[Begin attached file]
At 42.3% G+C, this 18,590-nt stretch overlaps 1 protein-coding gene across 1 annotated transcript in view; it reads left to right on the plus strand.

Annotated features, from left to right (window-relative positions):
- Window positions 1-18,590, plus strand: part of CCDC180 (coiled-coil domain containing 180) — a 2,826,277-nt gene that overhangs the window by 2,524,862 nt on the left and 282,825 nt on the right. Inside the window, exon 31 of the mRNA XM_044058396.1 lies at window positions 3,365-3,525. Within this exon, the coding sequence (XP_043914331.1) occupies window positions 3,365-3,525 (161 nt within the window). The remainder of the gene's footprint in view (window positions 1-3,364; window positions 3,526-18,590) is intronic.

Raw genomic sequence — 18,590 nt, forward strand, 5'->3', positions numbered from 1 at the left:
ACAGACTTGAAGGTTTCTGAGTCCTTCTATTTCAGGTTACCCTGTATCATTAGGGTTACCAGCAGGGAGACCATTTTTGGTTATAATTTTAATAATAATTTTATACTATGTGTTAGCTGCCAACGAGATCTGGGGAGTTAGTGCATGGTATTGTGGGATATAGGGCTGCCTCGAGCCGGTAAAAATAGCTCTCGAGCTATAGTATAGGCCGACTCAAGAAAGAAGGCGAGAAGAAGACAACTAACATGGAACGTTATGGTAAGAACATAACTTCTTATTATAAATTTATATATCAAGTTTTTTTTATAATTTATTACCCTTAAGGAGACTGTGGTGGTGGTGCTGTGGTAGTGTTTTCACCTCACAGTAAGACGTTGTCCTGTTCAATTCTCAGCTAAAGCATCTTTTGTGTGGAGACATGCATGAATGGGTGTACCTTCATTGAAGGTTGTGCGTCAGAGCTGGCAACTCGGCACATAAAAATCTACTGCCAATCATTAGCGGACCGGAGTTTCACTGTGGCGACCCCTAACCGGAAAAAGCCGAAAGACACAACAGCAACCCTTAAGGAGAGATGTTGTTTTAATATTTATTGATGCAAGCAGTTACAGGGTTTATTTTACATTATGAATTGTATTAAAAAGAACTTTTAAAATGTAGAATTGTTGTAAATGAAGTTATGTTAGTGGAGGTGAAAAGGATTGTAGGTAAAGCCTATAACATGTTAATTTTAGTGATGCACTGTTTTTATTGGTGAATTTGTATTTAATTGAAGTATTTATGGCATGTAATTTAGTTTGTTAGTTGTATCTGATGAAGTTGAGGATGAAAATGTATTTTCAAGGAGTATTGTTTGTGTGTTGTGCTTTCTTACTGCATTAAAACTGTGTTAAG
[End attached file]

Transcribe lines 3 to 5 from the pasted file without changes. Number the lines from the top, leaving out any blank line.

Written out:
- Window positions 1-18,590, plus strand: part of CCDC180 (coiled-coil domain containing 180) — a 2,826,277-nt gene that overhangs the window by 2,524,862 nt on the left and 282,825 nt on the right. Inside the window, exon 31 of the mRNA XM_044058396.1 lies at window positions 3,365-3,525. Within this exon, the coding sequence (XP_043914331.1) occupies window positions 3,365-3,525 (161 nt within the window). The remainder of the gene's footprint in view (window positions 1-3,364; window positions 3,526-18,590) is intronic.

Raw genomic sequence — 18,590 nt, forward strand, 5'->3', positions numbered from 1 at the left:
ACAGACTTGAAGGTTTCTGAGTCCTTCTATTTCAGGTTACCCTGTATCATTAGGGTTACCAGCAGGGAGACCATTTTTGGTTATAATTTTAATAATAATTTTATACTATGTGTTAGCTGCCAACGAGATCTGGGGAGTTAGTGCATGGTATTGTGGGATATAGGGCTGCCTCGAGCCGGTAAAAATAGCTCTCGAGCTATAGTATAGGCCGACTCAAGAAAGAAGGCGAGAAGAAGACAACTAACATGGAACGTTATGGTAAGAACATAACTTCTTATTATAAATTTATATATCAAGTTTTTTTTATAATTTATTACCCTTAAGGAGACTGTGGTGGTGGTGCTGTGGTAGTGTTTTCACCTCACAGTAAGACGTTGTCCTGTTCAATTCTCAGCTAAAGCATCTTTTGTGTGGAGACATGCATGAATGGGTGTACCTTCATTGAAGGTTGTGCGTCAGAGCTGGCAACTCGGCACATAAAAATCTACTGCCAATCATTAGCGGACCGGAGTTTCACTGTGGCGACCCCTAACCGGAAAAAGCCGAAAGACACAACAGCAACCCTTAAGGAGAGATGTTGTTTTAATATTTATTGATGCAAGCAGTTACAGGGTTTATTTTACATTATGAATTGTATTAAAAAGAACTTTTAAAATGTAGAATTGTTGTAAATGAAGTTATGTTAGTGGAGGTGAAAAGGATTGTAGGTAAAGCCTATAACATGTTAATTTTAGTGATGCACTGTTTTTATTGGTGAATTTGTATTTAATTGAAGTATTTATGGCATGTAATTTAGTTTGTTAGTTGTATCTGATGAAGTTGAGGATGAAAATGTATTTTCAAGGAGTATTGTTTGTGTGTTGTGCTTTCTTACTGCATTAAAACTGTGTTAAG